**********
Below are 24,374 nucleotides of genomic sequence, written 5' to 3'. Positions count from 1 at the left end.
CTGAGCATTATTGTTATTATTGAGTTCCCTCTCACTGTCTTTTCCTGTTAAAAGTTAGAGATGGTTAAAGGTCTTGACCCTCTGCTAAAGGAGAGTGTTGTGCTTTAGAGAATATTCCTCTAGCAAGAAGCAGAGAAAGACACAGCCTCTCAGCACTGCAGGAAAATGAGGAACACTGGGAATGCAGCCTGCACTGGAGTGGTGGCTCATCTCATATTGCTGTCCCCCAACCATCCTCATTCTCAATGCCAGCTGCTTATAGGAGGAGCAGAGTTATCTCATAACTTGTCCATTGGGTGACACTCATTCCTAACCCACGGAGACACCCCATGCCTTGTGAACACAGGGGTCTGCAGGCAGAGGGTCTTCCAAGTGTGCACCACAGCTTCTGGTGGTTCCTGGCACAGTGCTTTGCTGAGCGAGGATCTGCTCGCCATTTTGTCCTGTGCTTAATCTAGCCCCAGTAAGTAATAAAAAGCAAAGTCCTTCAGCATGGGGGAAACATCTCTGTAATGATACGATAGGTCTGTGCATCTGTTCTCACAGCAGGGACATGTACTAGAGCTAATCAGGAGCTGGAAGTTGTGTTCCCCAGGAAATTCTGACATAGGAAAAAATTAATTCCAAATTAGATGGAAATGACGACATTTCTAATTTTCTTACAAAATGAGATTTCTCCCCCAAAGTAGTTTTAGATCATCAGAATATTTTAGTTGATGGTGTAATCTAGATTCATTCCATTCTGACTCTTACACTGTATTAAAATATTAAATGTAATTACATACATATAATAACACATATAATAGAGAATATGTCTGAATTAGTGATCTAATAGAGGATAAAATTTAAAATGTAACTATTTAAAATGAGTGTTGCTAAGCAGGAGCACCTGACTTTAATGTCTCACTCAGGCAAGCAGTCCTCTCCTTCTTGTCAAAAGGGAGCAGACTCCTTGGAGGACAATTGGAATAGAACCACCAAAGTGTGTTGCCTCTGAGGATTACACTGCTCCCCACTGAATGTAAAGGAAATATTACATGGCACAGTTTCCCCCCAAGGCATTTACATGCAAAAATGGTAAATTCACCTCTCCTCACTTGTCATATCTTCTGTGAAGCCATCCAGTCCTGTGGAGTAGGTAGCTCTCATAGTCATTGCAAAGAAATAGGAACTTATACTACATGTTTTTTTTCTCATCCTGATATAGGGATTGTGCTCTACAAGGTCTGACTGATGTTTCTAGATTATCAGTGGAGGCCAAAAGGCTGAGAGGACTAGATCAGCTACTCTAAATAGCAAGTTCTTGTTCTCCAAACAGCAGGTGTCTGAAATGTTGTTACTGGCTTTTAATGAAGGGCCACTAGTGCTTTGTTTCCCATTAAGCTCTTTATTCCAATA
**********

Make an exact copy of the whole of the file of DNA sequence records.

Below are 24,374 nucleotides of genomic sequence, written 5' to 3'. Positions count from 1 at the left end.
CTGAGCATTATTGTTATTATTGAGTTCCCTCTCACTGTCTTTTCCTGTTAAAAGTTAGAGATGGTTAAAGGTCTTGACCCTCTGCTAAAGGAGAGTGTTGTGCTTTAGAGAATATTCCTCTAGCAAGAAGCAGAGAAAGACACAGCCTCTCAGCACTGCAGGAAAATGAGGAACACTGGGAATGCAGCCTGCACTGGAGTGGTGGCTCATCTCATATTGCTGTCCCCCAACCATCCTCATTCTCAATGCCAGCTGCTTATAGGAGGAGCAGAGTTATCTCATAACTTGTCCATTGGGTGACACTCATTCCTAACCCACGGAGACACCCCATGCCTTGTGAACACAGGGGTCTGCAGGCAGAGGGTCTTCCAAGTGTGCACCACAGCTTCTGGTGGTTCCTGGCACAGTGCTTTGCTGAGCGAGGATCTGCTCGCCATTTTGTCCTGTGCTTAATCTAGCCCCAGTAAGTAATAAAAAGCAAAGTCCTTCAGCATGGGGGAAACATCTCTGTAATGATACGATAGGTCTGTGCATCTGTTCTCACAGCAGGGACATGTACTAGAGCTAATCAGGAGCTGGAAGTTGTGTTCCCCAGGAAATTCTGACATAGGAAAAAATTAATTCCAAATTAGATGGAAATGACGACATTTCTAATTTTCTTACAAAATGAGATTTCTCCCCCAAAGTAGTTTTAGATCATCAGAATATTTTAGTTGATGGTGTAATCTAGATTCATTCCATTCTGACTCTTACACTGTATTAAAATATTAAATGTAATTACATACATATAATAACACATATAATAGAGAATATGTCTGAATTAGTGATCTAATAGAGGATAAAATTTAAAATGTAACTATTTAAAATGAGTGTTGCTAAGCAGGAGCACCTGACTTTAATGTCTCACTCAGGCAAGCAGTCCTCTCCTTCTTGTCAAAAGGGAGCAGACTCCTTGGAGGACAATTGGAATAGAACCACCAAAGTGTGTTGCCTCTGAGGATTACACTGCTCCCCACTGAATGTAAAGGAAATATTACATGGCACAGTTTCCCCCCAAGGCATTTACATGCAAAAATGGTAAATTCACCTCTCCTCACTTGTCATATCTTCTGTGAAGCCATCCAGTCCTGTGGAGTAGGTAGCTCTCATAGTCATTGCAAAGAAATAGGAACTTATACTACATGTTTTTTTTCTCATCCTGATATAGGGATTGTGCTCTACAAGGTCTGACTGATGTTTCTAGATTATCAGTGGAGGCCAAAAGGCTGAGAGGACTAGATCAGCTACTCTAAATAGCAAGTTCTTGTTCTCCAAACAGCAGGTGTCTGAAATGTTGTTACTGGCTTTTAATGAAGGGCCACTAGTGCTTTGTTTCCCATTAAGCTCTTTATTCCAATA